According to the ACOG, women over the age of 65 do not need cervical cancer screening unless they have a history of:

  • Abnormal cervical cells
  • A history of abnormal Pap test results
  • Cervical cancer

Every menstruating person should see a once a year with a gynecologist for a complete pelvic exam and to discuss other gynecological health concerns. You may not need to have a Pap smear every time, but it is recommended to have it done once a year. Call your doctor today if your visit is delayed or if you have pain or other symptoms.

A Final Word

For many menstruating women, mid-cycle pain is simply a sign of ovulation. Several other medical conditions can cause pelvic pain, some of which can be serious conditions if left untreated. It’s always a good idea to take care of your body and report anything new or unusual to your doctor.

Ovulation Cramps: What Does Cramping During Ovulation Mean? FAQs:

1. Do ovulation cramps mean you are fertile?

Cramps in the weeks before your period indicate that you are ovulating and likely fertile.

2. Is it normal to have ovulation cramps?

Ovulation pain, also called Mittelspeich, occurs when you experience ovulation pain or other pains during ovulation. Ovulation pain is not harmful as most can be treated with over-the-counter medications, rest, and warm baths. However, if ovulation pain is severe, consult your doctor.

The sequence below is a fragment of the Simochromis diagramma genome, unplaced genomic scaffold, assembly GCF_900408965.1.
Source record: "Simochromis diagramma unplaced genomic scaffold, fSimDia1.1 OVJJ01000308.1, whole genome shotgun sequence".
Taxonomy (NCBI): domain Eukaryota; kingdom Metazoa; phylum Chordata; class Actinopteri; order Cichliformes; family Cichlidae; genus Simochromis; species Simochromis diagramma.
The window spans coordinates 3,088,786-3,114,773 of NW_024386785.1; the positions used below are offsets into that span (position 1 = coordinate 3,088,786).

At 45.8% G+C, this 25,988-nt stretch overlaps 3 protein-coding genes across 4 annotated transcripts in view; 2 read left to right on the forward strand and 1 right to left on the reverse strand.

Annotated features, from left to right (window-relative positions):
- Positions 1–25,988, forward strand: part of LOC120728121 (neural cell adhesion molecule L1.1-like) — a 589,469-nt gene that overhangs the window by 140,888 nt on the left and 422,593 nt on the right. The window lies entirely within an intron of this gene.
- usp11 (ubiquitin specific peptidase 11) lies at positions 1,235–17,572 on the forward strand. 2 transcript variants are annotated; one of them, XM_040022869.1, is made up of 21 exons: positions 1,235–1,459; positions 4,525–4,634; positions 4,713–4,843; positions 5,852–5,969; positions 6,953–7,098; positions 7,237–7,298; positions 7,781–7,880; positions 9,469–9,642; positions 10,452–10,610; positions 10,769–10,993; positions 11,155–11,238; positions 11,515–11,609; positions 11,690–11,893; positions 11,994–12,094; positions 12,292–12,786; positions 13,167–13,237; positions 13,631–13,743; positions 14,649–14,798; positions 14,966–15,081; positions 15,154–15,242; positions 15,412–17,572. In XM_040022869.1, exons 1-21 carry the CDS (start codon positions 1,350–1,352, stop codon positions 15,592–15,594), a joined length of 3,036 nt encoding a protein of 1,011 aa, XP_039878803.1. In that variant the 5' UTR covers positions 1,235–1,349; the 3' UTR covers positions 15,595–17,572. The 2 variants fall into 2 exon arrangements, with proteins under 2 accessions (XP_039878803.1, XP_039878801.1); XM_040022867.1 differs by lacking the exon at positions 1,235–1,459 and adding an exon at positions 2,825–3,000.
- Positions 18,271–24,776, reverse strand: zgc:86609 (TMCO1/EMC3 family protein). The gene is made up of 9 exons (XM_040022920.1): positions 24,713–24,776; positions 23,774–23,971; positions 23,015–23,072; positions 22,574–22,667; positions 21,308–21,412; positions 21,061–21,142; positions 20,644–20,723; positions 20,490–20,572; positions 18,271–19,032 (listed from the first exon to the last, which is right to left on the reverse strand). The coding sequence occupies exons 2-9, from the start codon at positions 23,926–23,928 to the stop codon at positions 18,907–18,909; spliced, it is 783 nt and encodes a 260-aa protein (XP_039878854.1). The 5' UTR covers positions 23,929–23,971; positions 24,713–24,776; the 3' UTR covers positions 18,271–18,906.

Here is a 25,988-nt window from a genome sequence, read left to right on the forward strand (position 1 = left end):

3. How long after ovulation cramps do you ovulate?

Mid-abdominal pain is directly related to ovulation. Ovulation is technically just a 24- to 36-hour period during which LH levels peak and an egg are released from the ovary for 24 hours. Ovulation pain will likely last for a few hours or a day.

4. How long can ovulation cramping last?

Cramping during ovulation is unilateral, floating in the abdomen or lower back, and usually lasts minutes to hours (up to 2 days). Cramps during ovulation are not to be confused with menstrual cramps.

5. Does ovulation pain mean the egg is released?

Some women experience pain on one side of their lower abdomen during ovulation. The egg is released from the ovaries as part of the menstrual cycle about 14 days before menstruation.

Sources :

On behalf of the editorial team at Parenthoodbliss, we follow strict reporting guidelines and only use credible sources, along with peer-reviewed studies, academic research institutions, and highly respected health organizations. To learn about how we maintain content accurate and up-to-date by reading our medical review and editorial policy.